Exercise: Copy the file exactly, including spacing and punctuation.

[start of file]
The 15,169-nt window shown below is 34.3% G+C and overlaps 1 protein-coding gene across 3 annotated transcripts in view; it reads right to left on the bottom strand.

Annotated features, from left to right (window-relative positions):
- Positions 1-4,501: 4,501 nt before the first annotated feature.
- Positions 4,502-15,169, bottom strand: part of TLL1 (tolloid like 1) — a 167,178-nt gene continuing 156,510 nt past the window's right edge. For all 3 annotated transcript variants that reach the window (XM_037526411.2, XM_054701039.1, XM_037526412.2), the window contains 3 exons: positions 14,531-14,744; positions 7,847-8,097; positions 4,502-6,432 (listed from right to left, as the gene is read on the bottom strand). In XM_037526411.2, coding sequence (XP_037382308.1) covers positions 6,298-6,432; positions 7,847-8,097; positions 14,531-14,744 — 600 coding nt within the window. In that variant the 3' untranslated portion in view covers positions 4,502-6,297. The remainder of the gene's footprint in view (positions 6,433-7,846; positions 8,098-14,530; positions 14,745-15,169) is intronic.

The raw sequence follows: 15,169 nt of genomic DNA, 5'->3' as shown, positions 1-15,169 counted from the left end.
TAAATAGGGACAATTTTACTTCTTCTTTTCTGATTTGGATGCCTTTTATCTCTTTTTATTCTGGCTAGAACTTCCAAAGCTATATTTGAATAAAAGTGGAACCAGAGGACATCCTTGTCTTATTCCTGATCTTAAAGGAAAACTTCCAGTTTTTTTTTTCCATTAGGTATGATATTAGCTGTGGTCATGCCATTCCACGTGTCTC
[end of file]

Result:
The 15,169-nt window shown below is 34.3% G+C and overlaps 1 protein-coding gene across 3 annotated transcripts in view; it reads right to left on the bottom strand.

Annotated features, from left to right (window-relative positions):
- Positions 1-4,501: 4,501 nt before the first annotated feature.
- Positions 4,502-15,169, bottom strand: part of TLL1 (tolloid like 1) — a 167,178-nt gene continuing 156,510 nt past the window's right edge. For all 3 annotated transcript variants that reach the window (XM_037526411.2, XM_054701039.1, XM_037526412.2), the window contains 3 exons: positions 14,531-14,744; positions 7,847-8,097; positions 4,502-6,432 (listed from right to left, as the gene is read on the bottom strand). In XM_037526411.2, coding sequence (XP_037382308.1) covers positions 6,298-6,432; positions 7,847-8,097; positions 14,531-14,744 — 600 coding nt within the window. In that variant the 3' untranslated portion in view covers positions 4,502-6,297. The remainder of the gene's footprint in view (positions 6,433-7,846; positions 8,098-14,530; positions 14,745-15,169) is intronic.

The raw sequence follows: 15,169 nt of genomic DNA, 5'->3' as shown, positions 1-15,169 counted from the left end.
TAAATAGGGACAATTTTACTTCTTCTTTTCTGATTTGGATGCCTTTTATCTCTTTTTATTCTGGCTAGAACTTCCAAAGCTATATTTGAATAAAAGTGGAACCAGAGGACATCCTTGTCTTATTCCTGATCTTAAAGGAAAACTTCCAGTTTTTTTTTTCCATTAGGTATGATATTAGCTGTGGTCATGCCATTCCACGTGTCTC